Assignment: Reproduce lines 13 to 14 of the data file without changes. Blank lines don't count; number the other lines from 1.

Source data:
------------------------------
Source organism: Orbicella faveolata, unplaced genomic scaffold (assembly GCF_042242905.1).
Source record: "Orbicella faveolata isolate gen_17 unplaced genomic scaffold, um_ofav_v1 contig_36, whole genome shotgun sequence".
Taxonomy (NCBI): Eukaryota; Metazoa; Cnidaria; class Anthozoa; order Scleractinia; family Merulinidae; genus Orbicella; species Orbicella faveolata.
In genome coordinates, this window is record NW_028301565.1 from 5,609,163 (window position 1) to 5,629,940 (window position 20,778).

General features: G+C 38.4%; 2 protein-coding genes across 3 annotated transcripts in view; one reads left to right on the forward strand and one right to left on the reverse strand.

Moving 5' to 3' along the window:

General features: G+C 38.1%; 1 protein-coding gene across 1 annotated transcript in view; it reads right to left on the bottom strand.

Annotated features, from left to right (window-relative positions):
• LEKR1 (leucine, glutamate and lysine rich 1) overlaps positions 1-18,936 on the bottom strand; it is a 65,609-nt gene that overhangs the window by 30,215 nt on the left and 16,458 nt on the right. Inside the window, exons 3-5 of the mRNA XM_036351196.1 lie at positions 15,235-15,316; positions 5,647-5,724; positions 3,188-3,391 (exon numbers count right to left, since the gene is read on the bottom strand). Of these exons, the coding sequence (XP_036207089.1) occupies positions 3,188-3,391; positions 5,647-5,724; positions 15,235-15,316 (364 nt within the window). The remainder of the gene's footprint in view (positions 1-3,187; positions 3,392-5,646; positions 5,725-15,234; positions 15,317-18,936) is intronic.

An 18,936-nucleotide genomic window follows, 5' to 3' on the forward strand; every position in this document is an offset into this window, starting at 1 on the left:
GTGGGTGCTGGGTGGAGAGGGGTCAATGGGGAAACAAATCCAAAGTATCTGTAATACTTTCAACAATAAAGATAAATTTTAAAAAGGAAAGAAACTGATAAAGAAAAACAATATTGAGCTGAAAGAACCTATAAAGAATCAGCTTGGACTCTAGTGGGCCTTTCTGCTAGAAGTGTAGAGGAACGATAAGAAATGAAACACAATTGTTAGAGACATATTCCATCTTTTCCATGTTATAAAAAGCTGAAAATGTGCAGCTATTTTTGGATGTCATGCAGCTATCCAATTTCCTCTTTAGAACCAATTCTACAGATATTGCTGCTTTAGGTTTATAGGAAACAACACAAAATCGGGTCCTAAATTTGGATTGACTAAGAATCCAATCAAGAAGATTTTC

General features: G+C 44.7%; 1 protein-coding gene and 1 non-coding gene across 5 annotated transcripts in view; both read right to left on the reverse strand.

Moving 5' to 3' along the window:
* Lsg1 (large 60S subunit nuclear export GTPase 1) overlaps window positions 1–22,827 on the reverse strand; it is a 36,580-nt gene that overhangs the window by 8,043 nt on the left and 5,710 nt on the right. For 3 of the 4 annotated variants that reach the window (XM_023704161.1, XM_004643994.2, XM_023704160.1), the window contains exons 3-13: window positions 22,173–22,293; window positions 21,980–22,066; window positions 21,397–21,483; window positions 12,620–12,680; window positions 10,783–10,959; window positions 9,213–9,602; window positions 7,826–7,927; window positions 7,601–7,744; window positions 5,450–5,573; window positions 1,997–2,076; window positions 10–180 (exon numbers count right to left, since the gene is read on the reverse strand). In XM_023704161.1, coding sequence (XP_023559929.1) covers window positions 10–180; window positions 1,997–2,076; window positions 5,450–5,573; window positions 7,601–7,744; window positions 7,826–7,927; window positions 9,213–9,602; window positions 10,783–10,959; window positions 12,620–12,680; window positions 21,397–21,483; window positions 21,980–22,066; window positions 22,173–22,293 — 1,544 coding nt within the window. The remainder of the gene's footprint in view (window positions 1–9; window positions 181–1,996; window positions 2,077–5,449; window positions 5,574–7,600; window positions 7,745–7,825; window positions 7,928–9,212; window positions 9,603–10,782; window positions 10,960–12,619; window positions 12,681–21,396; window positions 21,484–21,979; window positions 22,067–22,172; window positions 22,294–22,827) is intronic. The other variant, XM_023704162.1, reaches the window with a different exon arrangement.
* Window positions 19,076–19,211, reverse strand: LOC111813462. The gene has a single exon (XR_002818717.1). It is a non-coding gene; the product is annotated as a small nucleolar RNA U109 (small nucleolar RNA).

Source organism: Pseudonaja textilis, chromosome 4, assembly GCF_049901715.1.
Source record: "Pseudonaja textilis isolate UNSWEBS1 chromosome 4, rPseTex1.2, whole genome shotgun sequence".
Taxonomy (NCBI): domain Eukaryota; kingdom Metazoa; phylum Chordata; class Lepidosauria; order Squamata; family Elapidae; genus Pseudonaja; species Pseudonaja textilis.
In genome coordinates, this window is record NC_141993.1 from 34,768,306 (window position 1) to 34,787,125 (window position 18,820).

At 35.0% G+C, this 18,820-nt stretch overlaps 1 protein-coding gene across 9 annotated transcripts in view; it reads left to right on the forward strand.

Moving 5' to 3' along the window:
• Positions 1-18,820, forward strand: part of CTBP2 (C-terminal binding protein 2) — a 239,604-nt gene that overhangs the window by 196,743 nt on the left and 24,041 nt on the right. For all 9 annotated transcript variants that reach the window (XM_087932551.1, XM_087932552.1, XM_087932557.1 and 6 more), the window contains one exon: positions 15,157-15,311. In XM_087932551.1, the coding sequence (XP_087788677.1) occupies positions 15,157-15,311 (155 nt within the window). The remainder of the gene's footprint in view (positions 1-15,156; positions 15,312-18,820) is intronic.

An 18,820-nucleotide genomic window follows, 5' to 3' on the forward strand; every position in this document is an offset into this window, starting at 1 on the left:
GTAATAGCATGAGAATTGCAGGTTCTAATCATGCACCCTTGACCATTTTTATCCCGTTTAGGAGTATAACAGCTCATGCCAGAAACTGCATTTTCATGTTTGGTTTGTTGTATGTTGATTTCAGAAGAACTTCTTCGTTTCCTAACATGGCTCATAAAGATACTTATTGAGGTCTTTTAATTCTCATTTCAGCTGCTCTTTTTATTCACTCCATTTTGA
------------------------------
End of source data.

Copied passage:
Moving 5' to 3' along the window:
* Lsg1 (large 60S subunit nuclear export GTPase 1) overlaps window positions 1–22,827 on the reverse strand; it is a 36,580-nt gene that overhangs the window by 8,043 nt on the left and 5,710 nt on the right. For 3 of the 4 annotated variants that reach the window (XM_023704161.1, XM_004643994.2, XM_023704160.1), the window contains exons 3-13: window positions 22,173–22,293; window positions 21,980–22,066; window positions 21,397–21,483; window positions 12,620–12,680; window positions 10,783–10,959; window positions 9,213–9,602; window positions 7,826–7,927; window positions 7,601–7,744; window positions 5,450–5,573; window positions 1,997–2,076; window positions 10–180 (exon numbers count right to left, since the gene is read on the reverse strand). In XM_023704161.1, coding sequence (XP_023559929.1) covers window positions 10–180; window positions 1,997–2,076; window positions 5,450–5,573; window positions 7,601–7,744; window positions 7,826–7,927; window positions 9,213–9,602; window positions 10,783–10,959; window positions 12,620–12,680; window positions 21,397–21,483; window positions 21,980–22,066; window positions 22,173–22,293 — 1,544 coding nt within the window. The remainder of the gene's footprint in view (window positions 1–9; window positions 181–1,996; window positions 2,077–5,449; window positions 5,574–7,600; window positions 7,745–7,825; window positions 7,928–9,212; window positions 9,603–10,782; window positions 10,960–12,619; window positions 12,681–21,396; window positions 21,484–21,979; window positions 22,067–22,172; window positions 22,294–22,827) is intronic. The other variant, XM_023704162.1, reaches the window with a different exon arrangement.